Monday, 19 September 2016
MOZAMBIQUE: National Song & Dance Company of Mozambique
Traditional Mozambique Dance
Marrabenta is the best-known form of music from Mozambique. It is urban in origin, and meant for dancing. Marrabenta was born as a fusion of imported European music played on improvised materials. The word marrabenta derives from the Portuguese rebentar (arrabentar in the local vernacular), meaning to break, a reference to cheap guitar strings that snapped quickly. Instruments were fashioned out of tin cans and pieces of wood. Lyrics were usually in local languages, and included songs of social criticism as well as love. The late 1970s saw tremendous innovation in marrabenta, as 1001 Music Productions recorded artists and staged large concerts. The compilation album Amanhecer was released, followed by more such LPs under the title Ngoma.
The most influential early marrabenta performer was Fany Pfumo, whose fame began after the success of "Loko ni kumbuka Jorgina". He recorded in South Africa on HMV and later incorporated South African kwela into his music. The group Orchestra Marrabenta Star de Moçambique formed in 1979, led by long-time performer Wazimbo. The group toured Europe and other parts of the world, and soon brought international recognition to marrabenta.
Many of the most popular musicians in modern Mozambique spent time with Orchestra Marrabenta Star de Moçambique, including Stewart Sukuma, Chico António, José Mucavel and Mingas, while other popular bands include Ghorwane.
National Song & Dance Company of Mozambique
Stylish performances delivered with warmth, humor and joy have won fans worldwide for these virtuoso artists celebrating the varied cultures of Mozambique. With a repertoire ranging from traditional dance with choral and instrumental music to modern African ballet accompanied by story telling, this high spirited ensemble made its U.S. debut in 1998 at the Kennedy Center. More than 35 touring company members have returned annually ever since to the delight of audiences across the country. Stay after the performance for a Meet-the-Artists discussion.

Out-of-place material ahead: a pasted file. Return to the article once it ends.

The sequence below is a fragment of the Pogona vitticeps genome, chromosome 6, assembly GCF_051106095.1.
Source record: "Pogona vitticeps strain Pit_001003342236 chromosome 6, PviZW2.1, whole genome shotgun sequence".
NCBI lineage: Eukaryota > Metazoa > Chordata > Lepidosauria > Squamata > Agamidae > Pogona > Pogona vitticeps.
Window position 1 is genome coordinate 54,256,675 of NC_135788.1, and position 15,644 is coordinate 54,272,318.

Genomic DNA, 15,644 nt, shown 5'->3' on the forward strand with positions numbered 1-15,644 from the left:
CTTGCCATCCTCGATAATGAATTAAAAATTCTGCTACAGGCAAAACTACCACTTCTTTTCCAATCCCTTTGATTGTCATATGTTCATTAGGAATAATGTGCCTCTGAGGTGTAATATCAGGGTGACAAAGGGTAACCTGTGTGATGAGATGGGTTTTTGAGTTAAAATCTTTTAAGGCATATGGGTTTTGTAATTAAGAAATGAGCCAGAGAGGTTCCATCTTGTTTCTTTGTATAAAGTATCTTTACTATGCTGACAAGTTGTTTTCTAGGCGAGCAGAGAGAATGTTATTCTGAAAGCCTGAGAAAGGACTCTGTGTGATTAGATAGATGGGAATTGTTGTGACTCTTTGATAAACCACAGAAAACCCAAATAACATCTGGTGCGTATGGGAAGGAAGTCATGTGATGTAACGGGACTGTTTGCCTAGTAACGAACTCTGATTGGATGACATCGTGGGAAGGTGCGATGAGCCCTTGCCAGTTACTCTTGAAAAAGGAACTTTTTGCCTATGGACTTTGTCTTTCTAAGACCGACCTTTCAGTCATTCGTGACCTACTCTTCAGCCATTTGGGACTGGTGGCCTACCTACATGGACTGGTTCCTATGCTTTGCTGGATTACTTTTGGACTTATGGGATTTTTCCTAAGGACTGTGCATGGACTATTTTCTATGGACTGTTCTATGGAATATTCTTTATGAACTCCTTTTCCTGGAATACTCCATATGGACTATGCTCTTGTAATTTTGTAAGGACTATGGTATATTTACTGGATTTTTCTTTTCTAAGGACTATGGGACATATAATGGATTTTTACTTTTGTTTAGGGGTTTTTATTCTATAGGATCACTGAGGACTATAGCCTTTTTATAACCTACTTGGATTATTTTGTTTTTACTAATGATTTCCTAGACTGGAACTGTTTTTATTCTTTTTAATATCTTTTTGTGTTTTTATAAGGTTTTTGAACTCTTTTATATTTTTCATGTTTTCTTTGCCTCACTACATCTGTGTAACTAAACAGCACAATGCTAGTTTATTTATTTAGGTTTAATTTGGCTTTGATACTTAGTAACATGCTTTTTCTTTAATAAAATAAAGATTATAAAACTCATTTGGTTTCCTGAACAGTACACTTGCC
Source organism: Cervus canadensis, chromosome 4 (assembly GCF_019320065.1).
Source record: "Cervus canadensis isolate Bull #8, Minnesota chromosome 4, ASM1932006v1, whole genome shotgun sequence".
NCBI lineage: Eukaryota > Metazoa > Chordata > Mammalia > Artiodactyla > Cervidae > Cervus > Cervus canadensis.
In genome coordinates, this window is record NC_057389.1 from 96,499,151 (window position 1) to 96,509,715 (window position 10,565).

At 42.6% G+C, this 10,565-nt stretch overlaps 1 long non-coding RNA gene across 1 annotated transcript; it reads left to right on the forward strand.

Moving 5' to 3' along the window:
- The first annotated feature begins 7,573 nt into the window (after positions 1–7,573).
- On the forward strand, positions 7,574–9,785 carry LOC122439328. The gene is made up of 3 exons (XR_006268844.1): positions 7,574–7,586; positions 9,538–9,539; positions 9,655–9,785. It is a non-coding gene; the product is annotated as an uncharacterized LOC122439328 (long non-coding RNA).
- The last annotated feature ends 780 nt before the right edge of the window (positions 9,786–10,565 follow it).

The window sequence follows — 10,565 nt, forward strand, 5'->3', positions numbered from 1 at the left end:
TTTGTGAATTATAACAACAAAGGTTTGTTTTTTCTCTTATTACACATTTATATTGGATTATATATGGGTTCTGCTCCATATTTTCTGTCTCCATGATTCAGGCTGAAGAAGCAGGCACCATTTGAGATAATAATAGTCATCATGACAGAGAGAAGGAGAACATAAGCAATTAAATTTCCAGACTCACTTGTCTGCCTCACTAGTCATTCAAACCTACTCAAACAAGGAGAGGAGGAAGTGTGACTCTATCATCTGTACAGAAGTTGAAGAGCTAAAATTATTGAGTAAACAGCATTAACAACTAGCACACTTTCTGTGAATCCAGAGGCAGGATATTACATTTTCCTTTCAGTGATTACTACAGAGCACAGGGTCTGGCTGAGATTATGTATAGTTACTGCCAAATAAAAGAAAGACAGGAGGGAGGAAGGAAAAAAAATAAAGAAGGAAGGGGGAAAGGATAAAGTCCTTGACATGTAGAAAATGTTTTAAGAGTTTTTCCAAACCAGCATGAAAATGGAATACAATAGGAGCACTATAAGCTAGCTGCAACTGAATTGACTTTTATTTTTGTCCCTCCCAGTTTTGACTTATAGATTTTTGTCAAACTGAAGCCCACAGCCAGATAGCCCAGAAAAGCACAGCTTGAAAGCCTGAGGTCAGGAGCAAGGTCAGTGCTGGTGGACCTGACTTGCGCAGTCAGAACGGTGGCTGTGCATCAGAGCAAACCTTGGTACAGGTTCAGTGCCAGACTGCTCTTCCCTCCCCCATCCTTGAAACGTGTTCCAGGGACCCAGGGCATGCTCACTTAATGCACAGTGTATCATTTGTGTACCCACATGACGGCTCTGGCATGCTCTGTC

Panaibra GABRIEL lives and works in Maputo, the capital of Mozambique. He started off as a traditional dancer in 1993, but then switched to modern dance. Abroad, his approach linked up with the initiatives of Danças na Cidade (Lisbon), often alongside choreographers carrying out advanced research. In France, he choreographed a solo performance for Sandra Martinez in the context of “Vif du sujet” programmed by the SACD in Montpellier (“Danse 05”). He leads a training programme in Mozambique in close cooperation with artists from Madagascar (Ariry Andriamoratsiresy) and South Africa (Boyzie Cekwana).
Culturarte was founded in 1998 by Panaibra Gabriel. As well as its productions, this company is also developing a workshop programme and runs a six-month vocational training course,designed, notably, in partnership with P.A.R.T.S.
There are many fine dance schools in Mozambique. I know I am in contact with them as we supply a range of high quality dancewear products like leotards, dance pants, dance dresses and other dancing apparel.